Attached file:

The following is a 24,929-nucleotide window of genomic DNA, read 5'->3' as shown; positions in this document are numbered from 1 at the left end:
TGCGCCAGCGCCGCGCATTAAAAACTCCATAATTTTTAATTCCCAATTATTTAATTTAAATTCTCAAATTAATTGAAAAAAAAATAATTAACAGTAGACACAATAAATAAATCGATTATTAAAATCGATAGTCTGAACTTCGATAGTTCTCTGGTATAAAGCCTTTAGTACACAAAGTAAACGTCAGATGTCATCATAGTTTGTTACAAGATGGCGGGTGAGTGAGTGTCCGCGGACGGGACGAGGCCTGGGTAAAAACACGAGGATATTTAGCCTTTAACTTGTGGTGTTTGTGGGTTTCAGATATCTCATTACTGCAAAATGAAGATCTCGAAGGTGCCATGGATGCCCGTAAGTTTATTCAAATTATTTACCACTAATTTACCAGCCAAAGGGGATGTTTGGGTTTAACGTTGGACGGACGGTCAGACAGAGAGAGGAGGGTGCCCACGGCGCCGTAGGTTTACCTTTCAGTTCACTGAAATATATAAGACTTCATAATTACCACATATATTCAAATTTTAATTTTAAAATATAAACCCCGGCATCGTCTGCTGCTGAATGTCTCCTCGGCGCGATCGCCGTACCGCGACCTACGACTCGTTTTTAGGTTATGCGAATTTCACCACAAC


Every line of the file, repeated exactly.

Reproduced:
The following is a 24,929-nucleotide window of genomic DNA, read 5'->3' as shown; positions in this document are numbered from 1 at the left end:
TGCGCCAGCGCCGCGCATTAAAAACTCCATAATTTTTAATTCCCAATTATTTAATTTAAATTCTCAAATTAATTGAAAAAAAAATAATTAACAGTAGACACAATAAATAAATCGATTATTAAAATCGATAGTCTGAACTTCGATAGTTCTCTGGTATAAAGCCTTTAGTACACAAAGTAAACGTCAGATGTCATCATAGTTTGTTACAAGATGGCGGGTGAGTGAGTGTCCGCGGACGGGACGAGGCCTGGGTAAAAACACGAGGATATTTAGCCTTTAACTTGTGGTGTTTGTGGGTTTCAGATATCTCATTACTGCAAAATGAAGATCTCGAAGGTGCCATGGATGCCCGTAAGTTTATTCAAATTATTTACCACTAATTTACCAGCCAAAGGGGATGTTTGGGTTTAACGTTGGACGGACGGTCAGACAGAGAGAGGAGGGTGCCCACGGCGCCGTAGGTTTACCTTTCAGTTCACTGAAATATATAAGACTTCATAATTACCACATATATTCAAATTTTAATTTTAAAATATAAACCCCGGCATCGTCTGCTGCTGAATGTCTCCTCGGCGCGATCGCCGTACCGCGACCTACGACTCGTTTTTAGGTTATGCGAATTTCACCACAAC